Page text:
October 28th, 2013 | Tis the season to get the flu vaccine, but what’s a parent to do if your child has an intolerance or allergy to the flu shot? It’s true that the flu vaccine contains a very small amount of egg protein, but it is still recommended for all children aged six months and older. You may need to take precautions if your child has an egg… Continue Reading
PROVIDING SPECIALIZED PEDIATRIC CARE FOR ALLERGY-RELATED CONDITIONS
Allergists with Riley Hospital for Children at Indiana University Health provide expertise in the diagnosis and management of a wide variety of allergic conditions. These conditions include:
- Food, animal, medication and latex allergies
- Allergy-induced asthma
- Allergic rhinitis (runny nose and nasal irritation) or nasal allergy
- Anaphylaxis (a serious and sometimes life-threatening allergic reaction)
- Atopic dermatitis (an inflammatory and recurring skin disorder)
- Adverse gastrointestinal food reactions
- Recurrent infections related to immune deficiency conditions
We evaluate for allergy by reviewing your child’s medical history and then selecting specific allergy diagnostic tests that are supported by the history. Allergy testing includes the skin prick test, which is the gold standard for allergy testing. We test for specific, relevant allergens that may include the pollen of trees, grass, weeds, mold spores, specific animal dander, insect parts and venom, foods and drugs. Our allergy program also uses specialized lab tests to help diagnose allergy or immune dysfunction.
Asthma is a chronic inflammatory disorder of the airways that affects an estimated 300 million people worldwide. Asthma is one of the most common chronic medical conditions affecting children. This condition can affect school attendance, parents’ work attendance and overall child and family quality of life. It is important to make an asthma diagnosis and find out what may trigger asthma flares. The allergist approach to treating asthma uses commonly available medications, monitoring and education. As allergists, we help find allergens that may trigger your child’s asthma, educate you on how to avoid them and how to change the immune response to those allergens.
- Learn more about how we treat asthma
Some foods cause adverse reactions. These reactions are categorized as food allergy or food intolerance. We can learn what causes the adverse reaction based on your child’s medical history, a physical exam and testing. We also perform food challenges to make a definitive diagnosis.
- Learn more about food allergies
Though rare, children may have an allergic reaction to medication or a vaccination. There are a number of ways a medication allergy can present. The allergic reaction type is classified by how the reaction occurs. Our allergists can make a diagnosis after discussing your child’s medical history and performing a physical exam. It is important to confirm a medication allergy because this will affect the medications that can be given to your child and may require a desensitization procedure.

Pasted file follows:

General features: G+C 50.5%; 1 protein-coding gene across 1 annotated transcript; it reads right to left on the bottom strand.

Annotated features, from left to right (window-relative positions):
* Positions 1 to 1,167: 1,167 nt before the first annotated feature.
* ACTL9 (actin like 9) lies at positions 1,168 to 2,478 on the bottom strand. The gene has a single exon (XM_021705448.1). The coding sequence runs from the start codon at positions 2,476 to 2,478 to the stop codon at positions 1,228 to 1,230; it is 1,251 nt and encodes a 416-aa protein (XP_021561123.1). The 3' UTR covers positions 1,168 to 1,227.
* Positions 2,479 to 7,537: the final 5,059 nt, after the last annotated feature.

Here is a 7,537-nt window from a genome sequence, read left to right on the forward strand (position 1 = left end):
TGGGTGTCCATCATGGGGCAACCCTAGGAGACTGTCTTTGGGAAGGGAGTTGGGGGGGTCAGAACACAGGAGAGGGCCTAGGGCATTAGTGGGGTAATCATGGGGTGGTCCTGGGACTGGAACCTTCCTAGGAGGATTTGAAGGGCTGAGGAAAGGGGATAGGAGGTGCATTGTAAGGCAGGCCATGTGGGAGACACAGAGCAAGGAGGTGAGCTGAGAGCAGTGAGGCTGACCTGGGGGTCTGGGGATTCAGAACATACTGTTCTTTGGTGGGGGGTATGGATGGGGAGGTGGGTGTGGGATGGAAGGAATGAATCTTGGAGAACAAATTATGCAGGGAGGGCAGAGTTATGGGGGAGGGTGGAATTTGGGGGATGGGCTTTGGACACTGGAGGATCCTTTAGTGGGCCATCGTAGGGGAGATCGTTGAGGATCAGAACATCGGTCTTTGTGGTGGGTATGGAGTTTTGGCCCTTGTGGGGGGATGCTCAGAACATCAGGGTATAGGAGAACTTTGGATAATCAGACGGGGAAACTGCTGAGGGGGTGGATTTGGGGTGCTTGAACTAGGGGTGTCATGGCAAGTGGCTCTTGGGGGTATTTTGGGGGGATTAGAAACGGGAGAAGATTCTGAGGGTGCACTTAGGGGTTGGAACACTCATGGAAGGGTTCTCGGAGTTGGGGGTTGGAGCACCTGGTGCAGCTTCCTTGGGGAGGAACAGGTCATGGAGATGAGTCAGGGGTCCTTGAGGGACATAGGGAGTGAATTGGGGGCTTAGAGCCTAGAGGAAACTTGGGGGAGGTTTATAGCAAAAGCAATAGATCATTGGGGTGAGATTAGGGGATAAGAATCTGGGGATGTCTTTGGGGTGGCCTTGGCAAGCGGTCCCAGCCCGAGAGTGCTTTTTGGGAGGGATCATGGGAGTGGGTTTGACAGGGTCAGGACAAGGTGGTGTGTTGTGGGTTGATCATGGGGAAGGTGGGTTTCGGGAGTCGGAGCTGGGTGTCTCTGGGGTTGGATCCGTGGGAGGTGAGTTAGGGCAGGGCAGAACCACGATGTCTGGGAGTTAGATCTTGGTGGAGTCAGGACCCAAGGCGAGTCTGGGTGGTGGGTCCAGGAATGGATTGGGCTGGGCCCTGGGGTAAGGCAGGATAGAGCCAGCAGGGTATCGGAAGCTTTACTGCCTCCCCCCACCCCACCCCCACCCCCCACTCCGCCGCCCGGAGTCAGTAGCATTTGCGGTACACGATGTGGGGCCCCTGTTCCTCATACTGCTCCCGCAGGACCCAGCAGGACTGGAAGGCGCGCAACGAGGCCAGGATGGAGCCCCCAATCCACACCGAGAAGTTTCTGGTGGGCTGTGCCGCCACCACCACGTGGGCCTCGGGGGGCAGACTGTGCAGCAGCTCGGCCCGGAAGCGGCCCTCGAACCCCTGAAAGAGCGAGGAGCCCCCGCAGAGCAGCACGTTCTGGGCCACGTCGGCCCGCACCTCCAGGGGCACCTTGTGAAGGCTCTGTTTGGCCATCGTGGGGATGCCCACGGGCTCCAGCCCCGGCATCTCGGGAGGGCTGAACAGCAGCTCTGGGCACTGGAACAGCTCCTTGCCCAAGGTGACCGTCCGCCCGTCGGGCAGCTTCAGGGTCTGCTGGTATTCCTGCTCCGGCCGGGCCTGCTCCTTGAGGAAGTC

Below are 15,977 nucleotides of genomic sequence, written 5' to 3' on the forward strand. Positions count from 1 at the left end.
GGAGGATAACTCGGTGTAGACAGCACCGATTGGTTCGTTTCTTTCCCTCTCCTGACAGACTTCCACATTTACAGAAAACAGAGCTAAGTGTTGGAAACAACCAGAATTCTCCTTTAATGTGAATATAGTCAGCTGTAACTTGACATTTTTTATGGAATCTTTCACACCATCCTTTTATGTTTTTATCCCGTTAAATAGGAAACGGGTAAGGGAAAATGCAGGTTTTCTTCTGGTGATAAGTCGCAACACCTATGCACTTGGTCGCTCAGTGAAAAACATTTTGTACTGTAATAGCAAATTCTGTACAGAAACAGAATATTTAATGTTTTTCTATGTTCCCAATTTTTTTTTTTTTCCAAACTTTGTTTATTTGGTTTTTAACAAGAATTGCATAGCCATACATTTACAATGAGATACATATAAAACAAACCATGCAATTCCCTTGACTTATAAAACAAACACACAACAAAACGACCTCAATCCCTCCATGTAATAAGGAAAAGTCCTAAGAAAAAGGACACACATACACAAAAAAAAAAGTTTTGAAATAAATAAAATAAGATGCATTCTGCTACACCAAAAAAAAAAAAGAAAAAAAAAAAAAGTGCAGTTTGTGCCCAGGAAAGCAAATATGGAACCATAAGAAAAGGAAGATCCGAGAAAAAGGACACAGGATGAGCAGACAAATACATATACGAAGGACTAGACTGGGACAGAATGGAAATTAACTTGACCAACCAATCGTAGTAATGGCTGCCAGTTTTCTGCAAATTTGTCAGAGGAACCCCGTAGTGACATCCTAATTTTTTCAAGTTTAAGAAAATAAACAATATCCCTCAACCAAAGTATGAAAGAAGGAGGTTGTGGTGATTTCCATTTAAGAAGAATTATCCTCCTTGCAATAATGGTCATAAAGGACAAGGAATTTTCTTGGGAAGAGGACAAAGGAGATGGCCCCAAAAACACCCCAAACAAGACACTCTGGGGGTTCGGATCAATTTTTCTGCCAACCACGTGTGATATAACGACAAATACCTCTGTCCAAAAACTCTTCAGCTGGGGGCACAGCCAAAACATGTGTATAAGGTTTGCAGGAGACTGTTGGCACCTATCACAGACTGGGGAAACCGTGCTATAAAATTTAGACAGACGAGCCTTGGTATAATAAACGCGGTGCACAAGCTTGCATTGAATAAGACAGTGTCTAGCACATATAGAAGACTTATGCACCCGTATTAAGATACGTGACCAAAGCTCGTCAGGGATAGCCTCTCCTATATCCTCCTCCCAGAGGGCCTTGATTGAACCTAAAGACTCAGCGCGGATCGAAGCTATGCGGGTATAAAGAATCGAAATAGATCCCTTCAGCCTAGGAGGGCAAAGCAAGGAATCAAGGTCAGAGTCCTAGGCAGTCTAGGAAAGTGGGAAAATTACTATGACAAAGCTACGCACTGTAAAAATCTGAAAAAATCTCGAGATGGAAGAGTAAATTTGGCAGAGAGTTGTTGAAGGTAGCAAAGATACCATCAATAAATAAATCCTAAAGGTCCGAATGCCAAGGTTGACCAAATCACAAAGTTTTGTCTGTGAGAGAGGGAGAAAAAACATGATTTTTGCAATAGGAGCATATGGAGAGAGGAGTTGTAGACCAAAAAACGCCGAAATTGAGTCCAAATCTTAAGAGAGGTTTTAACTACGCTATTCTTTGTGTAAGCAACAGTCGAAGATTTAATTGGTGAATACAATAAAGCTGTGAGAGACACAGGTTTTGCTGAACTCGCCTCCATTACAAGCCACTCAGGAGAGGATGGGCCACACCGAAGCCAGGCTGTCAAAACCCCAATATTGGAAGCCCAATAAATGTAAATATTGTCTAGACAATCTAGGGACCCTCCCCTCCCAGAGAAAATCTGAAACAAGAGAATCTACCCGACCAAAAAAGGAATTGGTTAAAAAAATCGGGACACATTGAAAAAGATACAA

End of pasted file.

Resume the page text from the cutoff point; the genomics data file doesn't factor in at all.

- Learn more about medication allergy
RESPIRATORY TRACT ALLERGY
Allergy frequently affects the respiratory tract, and this problem may be even more common in children. We offer evaluations for children with asthma, nasal symptoms, sinus disease and ear infections. We use a state-of-the-art lung function lab skilled in working with children. If your child is diagnosed with respiratory tract allergy, we will provide guidance to you and your child for managing the condition. Treatment of respiratory tract allergy may include environmental control [link to environmental control page], medication and immune therapies.
RECURRENT INFECTIONS AND IMMUNE DEFICIENCY
Our allergy program also includes specialists experienced in clinical immunology. Children with recurrent infections may have an immune dysfunction. Clinical immunology training by our allergists helps them evaluate the function of the immune system. If a deficiency is discovered, these evaluations help guide your family to the next level of care.
- Learn more about recurrent infections
EOSINOPHILIC ESOPHAGITIS SPECIALTY CLINIC
Eosinophilic esophagitis causes swelling of the esophagus in response to an allergen. Eosinophils are a type of white blood cell that builds up in the esophagus (the tube that leads from the mouth to the stomach) in response to a food or allergen. This build up can inflame the esophagus.
Symptoms in children can include trouble swallowing food, food getting stuck in the esophagus, vomiting, stomach pain, nausea and failure to thrive.
Allergists with Riley at IU Health participate in the Eosinophilic Esophagitis Specialty Clinic, which includes a gastroenterologist, an allergist, a nutritionist and an educator. Children with an established diagnosis and management problems are seen in this multi-specialty clinic.